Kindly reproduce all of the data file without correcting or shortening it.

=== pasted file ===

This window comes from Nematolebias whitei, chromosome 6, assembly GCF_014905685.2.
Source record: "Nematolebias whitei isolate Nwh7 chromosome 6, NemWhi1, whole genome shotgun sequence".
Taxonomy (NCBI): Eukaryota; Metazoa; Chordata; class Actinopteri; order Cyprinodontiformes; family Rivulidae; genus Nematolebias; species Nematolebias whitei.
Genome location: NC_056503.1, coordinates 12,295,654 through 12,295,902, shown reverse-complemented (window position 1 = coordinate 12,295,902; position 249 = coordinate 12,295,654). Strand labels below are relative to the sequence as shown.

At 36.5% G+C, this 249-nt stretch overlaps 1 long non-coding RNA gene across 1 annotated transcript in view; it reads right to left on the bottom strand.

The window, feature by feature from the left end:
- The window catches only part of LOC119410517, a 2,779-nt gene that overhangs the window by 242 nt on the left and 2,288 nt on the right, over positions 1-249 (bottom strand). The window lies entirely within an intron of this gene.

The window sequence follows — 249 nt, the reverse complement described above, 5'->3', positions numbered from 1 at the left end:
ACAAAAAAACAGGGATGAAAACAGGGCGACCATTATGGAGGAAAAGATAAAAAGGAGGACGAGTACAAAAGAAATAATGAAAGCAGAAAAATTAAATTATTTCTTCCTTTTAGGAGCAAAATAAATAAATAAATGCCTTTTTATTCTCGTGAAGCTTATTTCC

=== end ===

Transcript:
This window comes from Nematolebias whitei, chromosome 6, assembly GCF_014905685.2.
Source record: "Nematolebias whitei isolate Nwh7 chromosome 6, NemWhi1, whole genome shotgun sequence".
Taxonomy (NCBI): Eukaryota; Metazoa; Chordata; class Actinopteri; order Cyprinodontiformes; family Rivulidae; genus Nematolebias; species Nematolebias whitei.
Genome location: NC_056503.1, coordinates 12,295,654 through 12,295,902, shown reverse-complemented (window position 1 = coordinate 12,295,902; position 249 = coordinate 12,295,654). Strand labels below are relative to the sequence as shown.

At 36.5% G+C, this 249-nt stretch overlaps 1 long non-coding RNA gene across 1 annotated transcript in view; it reads right to left on the bottom strand.

The window, feature by feature from the left end:
- The window catches only part of LOC119410517, a 2,779-nt gene that overhangs the window by 242 nt on the left and 2,288 nt on the right, over positions 1-249 (bottom strand). The window lies entirely within an intron of this gene.

The window sequence follows — 249 nt, the reverse complement described above, 5'->3', positions numbered from 1 at the left end:
ACAAAAAAACAGGGATGAAAACAGGGCGACCATTATGGAGGAAAAGATAAAAAGGAGGACGAGTACAAAAGAAATAATGAAAGCAGAAAAATTAAATTATTTCTTCCTTTTAGGAGCAAAATAAATAAATAAATGCCTTTTTATTCTCGTGAAGCTTATTTCC